The county's Web site was confusing -- it lumped several precincts' absentee ballots together and then counted them several times, for each precinct. But those were glitches in vote-reporting -- not vote-counting. The "phantom" voters who mysteriously appeared and voted for Bush in the county -- which voted overwhelmingly for Kerry -- did not exist other than in the imagination of Democrats upset about Kerry's loss.
This afternoon, the Web site that first raised the questions about the Cuyahoga votes took it all back. "OK," wrote the Webmeister at "Americans 4 America," "finally had a chance to figure this out. I apologize for any anxiety that went along with these numbers. It seems that data is useless without knowing how counties arrived at the numbers and this was a particularly tricky process."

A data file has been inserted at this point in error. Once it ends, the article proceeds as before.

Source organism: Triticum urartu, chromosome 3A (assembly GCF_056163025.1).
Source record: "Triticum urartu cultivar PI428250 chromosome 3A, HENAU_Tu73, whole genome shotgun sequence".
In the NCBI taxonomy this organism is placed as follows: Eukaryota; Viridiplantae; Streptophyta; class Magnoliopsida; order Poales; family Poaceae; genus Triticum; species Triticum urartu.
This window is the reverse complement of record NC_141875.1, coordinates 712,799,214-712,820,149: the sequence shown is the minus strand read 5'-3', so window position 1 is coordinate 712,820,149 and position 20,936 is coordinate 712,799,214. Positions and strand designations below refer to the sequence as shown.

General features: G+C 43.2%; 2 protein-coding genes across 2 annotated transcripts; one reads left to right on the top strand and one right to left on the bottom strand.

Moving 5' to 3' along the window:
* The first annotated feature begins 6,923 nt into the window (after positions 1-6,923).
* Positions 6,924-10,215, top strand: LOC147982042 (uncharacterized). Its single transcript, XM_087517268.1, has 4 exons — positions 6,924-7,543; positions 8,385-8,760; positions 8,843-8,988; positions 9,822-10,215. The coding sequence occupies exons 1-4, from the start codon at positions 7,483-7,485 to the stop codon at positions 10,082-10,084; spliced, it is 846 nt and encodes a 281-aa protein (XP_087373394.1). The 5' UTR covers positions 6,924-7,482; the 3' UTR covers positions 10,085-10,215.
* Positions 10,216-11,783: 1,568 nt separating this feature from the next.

Finally, there is the controversy regarding the television networks' exit polls, which seemed early on to indicate a better day for Kerry than the one he actually had.
But as we now all know, the exit polls were off a bit. Regardless, exit polls are not hard data, they are as accurate as polling -- which is sometimes on target, and sometimes not. "If I'm given exit polls and voting results, and I'm [asked] which do I rely on more, I rely on voting results," said Norman Ornstein, a political analyst at the American Enterprise Institute.
Clearly for many people, however, results are not enough. When Mark Twain remarked that a lie can travel halfway around the world before the truth can put on his shoes, it's astounding to think he was speaking decades before the invention of the Internet.
Clayton Sandell contributed to this report.